Skip to main content

When it comes to picking the 2019 MVP for the Cleveland Indians, there’s little room for debate.

It’s Carlos Santana. By about a mile.

Sure, Shane Bieber (5.6) and Mike Clevinger (4.5) each had a higher WAR, while Francisco Lindor tied with Santana in that department (4.4).

Still, nobody did more for the Indians’ offense than their first baseman.

In fact, for large chunks of the season, Santana was Cleveland’s offense. He kept the team afloat while Lindor recovered from injury, and while Jose Ramirez endured a brutal slump.

Simply put, were it not for Santana, the midseason standings gap between Cleveland and the Minnesota Twins would’ve been insurmountable. It was without a doubt the best season of his career, made all the more surprising by the fact it occurred at age 33.

Can it be repeated, though? Can he even come close to replicating his outstanding 2019 numbers this summer? Can the Indians confidently assume Santana will once again maintain his role as their offensive spark plug?

Before addressing 2020, you have to take a deeper dive into just how good Santana was last season.

Cleveland fans were likely happy to see the Tribe bring back the popular first baseman after he spent a year in Philadelphia. However, even the most optimistic supporters couldn’t have predicted how big of an upgrade Santana would be.

His slash line (.281/.397/.515) has never looked better, as both his batting average and slugging percentage, along with his OPS (.911), reached career peaks. Santana’s wRC+ (135) and hard-hit percentage (43%) were the highest they’ve been in nine years, while his wRAA (35.4) has never been higher. He’s never been worth more wins than he was last season (4.4).

Santana finished 2019 with more hits (161), runs (110) and RBIs (93) than ever before, while tying a career high with 34 home runs.

Looking further, Santana increased his wOBA by 47 points year-over-year (.380). He not only came in 60 points above league average with this stat (.320), but also 65 points above league average for 33-year-old players (.315).

Speaking of outdoing Father Time, just look at how Santana’s slash line from last year compared to league average for players at age 33.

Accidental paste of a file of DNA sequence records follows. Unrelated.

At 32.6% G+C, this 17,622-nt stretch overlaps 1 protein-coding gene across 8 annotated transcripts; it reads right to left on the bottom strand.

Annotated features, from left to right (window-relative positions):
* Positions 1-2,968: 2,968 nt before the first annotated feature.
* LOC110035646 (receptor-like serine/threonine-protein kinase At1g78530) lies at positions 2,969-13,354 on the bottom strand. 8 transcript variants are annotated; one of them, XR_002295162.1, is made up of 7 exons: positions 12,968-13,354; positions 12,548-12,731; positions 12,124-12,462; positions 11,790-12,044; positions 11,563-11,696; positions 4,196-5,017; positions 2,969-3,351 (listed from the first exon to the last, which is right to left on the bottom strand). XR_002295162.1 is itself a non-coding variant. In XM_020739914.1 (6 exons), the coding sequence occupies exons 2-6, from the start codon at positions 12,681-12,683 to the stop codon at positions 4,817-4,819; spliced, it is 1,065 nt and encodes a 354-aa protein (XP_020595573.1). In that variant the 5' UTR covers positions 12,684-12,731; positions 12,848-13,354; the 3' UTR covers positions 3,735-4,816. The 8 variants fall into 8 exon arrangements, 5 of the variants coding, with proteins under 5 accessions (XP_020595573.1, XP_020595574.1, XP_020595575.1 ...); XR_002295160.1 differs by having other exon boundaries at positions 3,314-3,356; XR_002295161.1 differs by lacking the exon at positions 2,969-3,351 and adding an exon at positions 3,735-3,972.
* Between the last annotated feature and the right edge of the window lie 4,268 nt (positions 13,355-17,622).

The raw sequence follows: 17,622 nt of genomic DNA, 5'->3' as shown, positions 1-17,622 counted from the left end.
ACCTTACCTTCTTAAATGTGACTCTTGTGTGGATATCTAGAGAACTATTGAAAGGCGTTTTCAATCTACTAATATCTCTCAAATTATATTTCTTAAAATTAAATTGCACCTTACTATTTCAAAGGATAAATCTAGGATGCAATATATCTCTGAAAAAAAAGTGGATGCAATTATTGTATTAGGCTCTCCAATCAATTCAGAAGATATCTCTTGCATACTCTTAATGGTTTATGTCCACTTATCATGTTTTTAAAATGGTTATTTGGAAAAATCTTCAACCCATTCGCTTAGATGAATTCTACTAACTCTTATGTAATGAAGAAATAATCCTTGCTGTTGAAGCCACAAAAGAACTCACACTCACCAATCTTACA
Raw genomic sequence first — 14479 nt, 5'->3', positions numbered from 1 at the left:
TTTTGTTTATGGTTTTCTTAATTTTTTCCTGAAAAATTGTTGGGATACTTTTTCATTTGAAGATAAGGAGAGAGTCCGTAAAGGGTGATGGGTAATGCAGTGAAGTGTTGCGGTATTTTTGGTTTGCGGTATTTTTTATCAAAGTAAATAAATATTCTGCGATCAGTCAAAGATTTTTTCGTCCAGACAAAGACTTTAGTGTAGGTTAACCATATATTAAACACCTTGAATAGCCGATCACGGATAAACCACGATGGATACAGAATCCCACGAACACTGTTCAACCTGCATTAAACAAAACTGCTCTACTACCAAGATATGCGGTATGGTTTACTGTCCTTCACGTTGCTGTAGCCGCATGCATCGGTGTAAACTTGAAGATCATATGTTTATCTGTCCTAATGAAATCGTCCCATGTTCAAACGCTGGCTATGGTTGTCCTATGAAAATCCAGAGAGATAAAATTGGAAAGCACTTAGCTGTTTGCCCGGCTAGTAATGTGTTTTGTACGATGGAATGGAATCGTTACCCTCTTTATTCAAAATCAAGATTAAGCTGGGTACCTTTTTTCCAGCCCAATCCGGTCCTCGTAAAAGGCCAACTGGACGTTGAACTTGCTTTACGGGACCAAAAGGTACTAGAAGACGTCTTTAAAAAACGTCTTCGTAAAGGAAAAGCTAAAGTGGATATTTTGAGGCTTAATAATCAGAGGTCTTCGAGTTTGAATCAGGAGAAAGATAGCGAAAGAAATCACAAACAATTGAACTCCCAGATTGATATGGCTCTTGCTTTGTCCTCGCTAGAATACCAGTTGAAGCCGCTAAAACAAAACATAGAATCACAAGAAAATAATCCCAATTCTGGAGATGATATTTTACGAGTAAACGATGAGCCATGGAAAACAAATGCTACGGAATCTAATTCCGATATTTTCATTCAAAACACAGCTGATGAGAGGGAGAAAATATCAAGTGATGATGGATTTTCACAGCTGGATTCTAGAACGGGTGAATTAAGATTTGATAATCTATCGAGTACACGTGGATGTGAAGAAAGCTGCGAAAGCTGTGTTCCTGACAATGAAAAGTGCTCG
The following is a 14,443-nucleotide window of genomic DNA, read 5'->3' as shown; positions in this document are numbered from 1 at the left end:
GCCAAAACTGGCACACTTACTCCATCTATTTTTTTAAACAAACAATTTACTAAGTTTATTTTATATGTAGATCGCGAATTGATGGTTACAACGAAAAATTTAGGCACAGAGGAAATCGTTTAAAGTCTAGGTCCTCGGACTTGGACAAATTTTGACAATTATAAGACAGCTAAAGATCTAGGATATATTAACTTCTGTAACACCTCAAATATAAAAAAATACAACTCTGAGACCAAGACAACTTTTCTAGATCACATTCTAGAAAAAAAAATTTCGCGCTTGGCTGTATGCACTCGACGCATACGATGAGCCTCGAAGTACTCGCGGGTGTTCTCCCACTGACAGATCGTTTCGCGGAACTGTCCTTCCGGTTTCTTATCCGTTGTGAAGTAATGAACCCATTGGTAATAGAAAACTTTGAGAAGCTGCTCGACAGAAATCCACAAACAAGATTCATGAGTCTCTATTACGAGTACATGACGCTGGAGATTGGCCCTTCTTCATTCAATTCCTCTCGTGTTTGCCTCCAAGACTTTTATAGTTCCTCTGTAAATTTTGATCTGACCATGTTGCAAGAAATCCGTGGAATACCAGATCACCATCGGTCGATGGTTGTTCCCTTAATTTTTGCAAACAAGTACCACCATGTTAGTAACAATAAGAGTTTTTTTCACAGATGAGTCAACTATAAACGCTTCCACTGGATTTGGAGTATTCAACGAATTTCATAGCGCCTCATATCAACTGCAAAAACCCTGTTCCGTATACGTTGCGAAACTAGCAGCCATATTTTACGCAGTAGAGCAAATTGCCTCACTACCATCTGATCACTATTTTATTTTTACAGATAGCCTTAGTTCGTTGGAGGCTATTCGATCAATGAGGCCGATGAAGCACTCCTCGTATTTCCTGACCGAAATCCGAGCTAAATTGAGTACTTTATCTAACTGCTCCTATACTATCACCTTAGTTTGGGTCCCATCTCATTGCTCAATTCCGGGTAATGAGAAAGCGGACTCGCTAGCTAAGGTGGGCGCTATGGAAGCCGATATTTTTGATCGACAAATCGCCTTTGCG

Age 33 Average – .261/.332/.409, .741 OPS
Santana – .281/.397/.515, .912 OPS

Scroll to Continue

Read More

When Cleveland moved to bring Santana home last winter, a bounce-back season didn’t seem far-fetched. His struggles in Philadelphia could be seen as the result of playing in a new uniform for the first time since 2010.

However, assuming he’d have the best year of his career, notching his first All Star bid and Silver Slugger award, certainly felt extreme at the time.

Which brings us back to the original question. Was what we saw from Santana last season a fluke, or a sign of things to come?

For starters, FanGraphs expects regression in 2020, projecting drops in Santana’s slash line (260/.375/.482), wRC+ (121), WAR (2.7), wRAA (22.5) and wOBA (.360). This certainly shouldn’t be a surprise. It’d be lofty to assume Santana would top his career year at age 34.

When looking at his career trends, though, you see it’s more than just betting against an aging player.

To his credit, Santana has maintained the same solid plate discipline throughout his time in the majors. He did make less contact on pitches outside the zone last year, but also swung at less pitches outside the zone.


Where it gets interesting is when you examine his offensive trends across his career. Should these tendencies continue, it’s fair to expect a noticeable drop in Santana’s production this summer.


As you’ll see, barring a couple exceptions, Santana’s wOBA, wRC+ and slash line all follow similar patterns. Said stats will spike, drop the following year, slightly improve or decline the year after this before spiking once again.

While Santana’s batting average and OBP don’t see extreme fluctuations, the spikes with his wRC+ are drastic. Essentially, while he’s still consistently getting on base, his run production doesn’t follow suit.

Should these trends continue, we can expect Santana’s offensive contributions to decrease this year and next before potentially one final spike. Said spike will occur after his contract with the Indians expires, provided they don’t buy him out after this season.

Bottom line – it’s lofty to assume Santana can replicate what he gave Cleveland last year. It was beyond what anyone could’ve predicted and was a huge boost for a team which badly needed it.

It also fell right in line with his career trends, which indicate regression is indeed around the corner.